Wednesday 18 September 2019

Electricity tariff hikes will harm the poor

Zambia is once again experiencing crippling power outages with load-shedding of at least 6 hours a day in many parts of the country. The last time load-shedding was this heavy and this widespread was 2015. ZESCO, the electricity utility, says this year's load-shedding, just as the one in 2015, is due to low water levels at the country's main hydro power plants. Zambia generates most of its electricity from hydro sources.

The Zambian government is considering importing up to 300MW of emergency power from South Africa as a coping mechanism. Given the strained state of the country's finances, the Minister of Energy has suggested that electricity tariffs could be increased by as much as 75% to pay for the imports.

Research that my colleagues and I have conducted suggests that such a tariff increase would have grave consequences for the poor.

In 2017, ZESCO was allowed to implement a tariff hike of 75%. The motivation was that local tariffs were not cost reflective and needed to be adjusted upwards. Such an upward adjustment would make investments in electricity generation attractive for private sector players (the jury's still out on whether this has actually happened).

In a research paper that Mashekwa Maboshe, Akabondo Kabechani and I published this year in the journal Energy Policy, we simulated the likely impact of the 2017 tariff hike on different income groups in Zambia (published version here; ungated version here).

We found that the poorest 10% of Zambian households (the poorest decile) were likely to experience a 9.4% reduction in real household expenditure as a result of the tariff hike. In comparison, the real household expenditure decline for the richest 10% (richest decile), was only going to be 3.2%. In other words, the poorest 10% were going to see their real household expenditure decline at 3 times the rate that it would decline for the richest 10%.

An increase in electricity tariffs has the same impact on our incomes as inflation. Inflation, which is the general increase in prices, reduces the number of goods we can really (or actually) buy with our incomes. In other words, inflation reduces our real incomes or real expenditures. Electricity tariff increases have the same effect. Firstly, the tariff increase immediately affects the price of electricity (the direct effect). Second, because electricity is a vital input into the production of other goods, the prices of other goods also increase (the indirect effect). The poor are hardest hit because electricity and goods produced with electricity occupy bigger shares of their household budgets than the well-off.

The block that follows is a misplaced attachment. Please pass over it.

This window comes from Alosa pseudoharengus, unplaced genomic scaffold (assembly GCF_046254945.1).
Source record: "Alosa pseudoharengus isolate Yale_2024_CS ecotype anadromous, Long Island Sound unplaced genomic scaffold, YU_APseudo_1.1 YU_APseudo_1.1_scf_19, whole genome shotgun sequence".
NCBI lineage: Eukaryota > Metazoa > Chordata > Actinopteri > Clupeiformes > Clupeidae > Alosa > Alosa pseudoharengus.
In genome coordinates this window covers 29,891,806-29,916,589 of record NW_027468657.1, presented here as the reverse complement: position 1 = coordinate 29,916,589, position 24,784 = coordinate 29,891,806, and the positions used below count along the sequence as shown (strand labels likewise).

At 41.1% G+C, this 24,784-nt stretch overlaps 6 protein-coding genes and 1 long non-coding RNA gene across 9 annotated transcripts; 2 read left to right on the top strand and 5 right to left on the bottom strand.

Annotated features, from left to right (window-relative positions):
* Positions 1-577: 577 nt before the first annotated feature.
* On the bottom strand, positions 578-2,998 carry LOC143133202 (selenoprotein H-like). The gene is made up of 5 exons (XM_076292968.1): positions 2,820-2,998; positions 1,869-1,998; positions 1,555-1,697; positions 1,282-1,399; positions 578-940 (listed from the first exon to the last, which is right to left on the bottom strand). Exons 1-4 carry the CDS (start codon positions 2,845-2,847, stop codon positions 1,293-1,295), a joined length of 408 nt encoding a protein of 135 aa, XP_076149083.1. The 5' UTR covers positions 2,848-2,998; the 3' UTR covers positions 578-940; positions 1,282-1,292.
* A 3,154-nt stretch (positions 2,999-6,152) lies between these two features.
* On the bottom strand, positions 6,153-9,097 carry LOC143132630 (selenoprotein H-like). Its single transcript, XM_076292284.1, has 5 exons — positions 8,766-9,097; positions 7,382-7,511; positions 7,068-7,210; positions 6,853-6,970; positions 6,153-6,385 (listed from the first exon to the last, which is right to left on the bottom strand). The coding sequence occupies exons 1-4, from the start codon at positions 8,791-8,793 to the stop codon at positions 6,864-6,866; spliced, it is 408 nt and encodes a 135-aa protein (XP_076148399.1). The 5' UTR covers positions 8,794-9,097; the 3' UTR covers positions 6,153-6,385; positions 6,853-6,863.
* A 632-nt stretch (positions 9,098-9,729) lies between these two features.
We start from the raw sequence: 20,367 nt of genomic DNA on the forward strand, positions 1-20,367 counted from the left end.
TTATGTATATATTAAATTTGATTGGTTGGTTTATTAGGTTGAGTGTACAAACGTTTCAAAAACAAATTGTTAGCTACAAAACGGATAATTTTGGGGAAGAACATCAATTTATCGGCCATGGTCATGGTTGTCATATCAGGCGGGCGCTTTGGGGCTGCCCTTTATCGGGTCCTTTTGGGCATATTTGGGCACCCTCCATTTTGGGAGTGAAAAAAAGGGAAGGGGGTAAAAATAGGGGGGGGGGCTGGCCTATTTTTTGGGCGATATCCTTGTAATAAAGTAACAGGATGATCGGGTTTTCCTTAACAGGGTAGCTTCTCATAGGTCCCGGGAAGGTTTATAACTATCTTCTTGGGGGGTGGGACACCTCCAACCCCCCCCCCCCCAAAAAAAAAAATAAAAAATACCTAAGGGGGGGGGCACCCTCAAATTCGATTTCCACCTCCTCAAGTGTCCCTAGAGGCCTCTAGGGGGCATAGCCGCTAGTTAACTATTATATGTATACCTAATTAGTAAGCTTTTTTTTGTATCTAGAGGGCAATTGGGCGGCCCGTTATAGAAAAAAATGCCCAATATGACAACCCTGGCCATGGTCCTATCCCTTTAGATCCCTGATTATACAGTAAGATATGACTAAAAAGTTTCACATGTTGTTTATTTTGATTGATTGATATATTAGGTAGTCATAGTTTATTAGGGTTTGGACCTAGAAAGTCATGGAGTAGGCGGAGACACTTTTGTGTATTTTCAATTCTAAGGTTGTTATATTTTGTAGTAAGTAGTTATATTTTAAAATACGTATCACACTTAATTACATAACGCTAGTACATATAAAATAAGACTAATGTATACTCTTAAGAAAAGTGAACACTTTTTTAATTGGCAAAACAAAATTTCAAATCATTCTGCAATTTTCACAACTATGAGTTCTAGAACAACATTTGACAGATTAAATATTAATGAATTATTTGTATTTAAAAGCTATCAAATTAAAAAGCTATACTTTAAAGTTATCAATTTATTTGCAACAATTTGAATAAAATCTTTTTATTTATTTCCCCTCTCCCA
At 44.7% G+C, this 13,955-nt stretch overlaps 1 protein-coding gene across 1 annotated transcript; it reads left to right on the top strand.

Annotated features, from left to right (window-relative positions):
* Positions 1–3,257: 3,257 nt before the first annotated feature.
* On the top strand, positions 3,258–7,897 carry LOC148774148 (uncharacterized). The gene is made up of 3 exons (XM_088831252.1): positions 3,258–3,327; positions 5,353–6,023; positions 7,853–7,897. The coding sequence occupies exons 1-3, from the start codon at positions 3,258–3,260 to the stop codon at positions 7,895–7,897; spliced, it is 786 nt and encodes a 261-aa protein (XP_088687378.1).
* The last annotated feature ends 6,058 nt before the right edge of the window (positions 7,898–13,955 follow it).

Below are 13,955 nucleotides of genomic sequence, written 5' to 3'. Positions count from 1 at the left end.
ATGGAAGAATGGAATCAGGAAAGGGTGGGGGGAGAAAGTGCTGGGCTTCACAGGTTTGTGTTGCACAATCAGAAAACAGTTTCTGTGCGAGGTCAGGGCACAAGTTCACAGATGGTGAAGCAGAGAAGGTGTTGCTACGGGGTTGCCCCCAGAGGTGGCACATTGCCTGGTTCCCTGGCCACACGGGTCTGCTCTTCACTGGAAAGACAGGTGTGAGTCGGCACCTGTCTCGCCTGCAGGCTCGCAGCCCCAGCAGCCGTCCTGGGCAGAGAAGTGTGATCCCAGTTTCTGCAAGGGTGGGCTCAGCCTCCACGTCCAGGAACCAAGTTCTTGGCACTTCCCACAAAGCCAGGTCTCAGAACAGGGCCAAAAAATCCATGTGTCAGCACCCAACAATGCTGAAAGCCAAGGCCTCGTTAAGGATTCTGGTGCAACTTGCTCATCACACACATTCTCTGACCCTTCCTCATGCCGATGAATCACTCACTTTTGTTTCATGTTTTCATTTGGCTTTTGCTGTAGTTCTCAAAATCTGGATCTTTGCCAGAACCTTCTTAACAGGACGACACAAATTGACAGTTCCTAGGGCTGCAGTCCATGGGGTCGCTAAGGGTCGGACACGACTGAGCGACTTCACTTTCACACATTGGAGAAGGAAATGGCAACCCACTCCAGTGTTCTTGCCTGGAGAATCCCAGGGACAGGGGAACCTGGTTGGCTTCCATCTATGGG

Lastly, our simulations showed that an additional 100,000 people would become poor as a result of the tariff increase. This is because their real expenditures would fall below the poverty line as soon as electricity prices went up.

Our work shows that the burden of increased electricity tariffs in Zambia falls overwhelmingly on the poor. One hopes that Cabinet and the public will take this into consideration as they debate the next round of tariff increases. 

(This piece has benefited from discussions with my coauthor Mashekwa Maboshe)

Monday 16 September 2019

Yes, debt payments are high and rising

This past Friday president Lungu delivered his annual address to the National Assembly. The address is meant to provide policy guidance for the year ahead as well as signalling the start of a new session of parliament. One of the most striking paragraphs from the president's address to the House was this one:
Our non-discretionary expenditure, which comprises personnel emoluments and debt stands at 50.1% and 40% respectively, giving a total of 90.1% of our annual budget. This leaves the discretionary expenditure amount to stand at 9.9% of our annual budget. This Mr. Speaker is an alarming ratio.

I initially thought that the president's speech writers had gotten their facts wrong around debt expenditure  -- surely our debt service payments weren't as high as the president was making them out to be?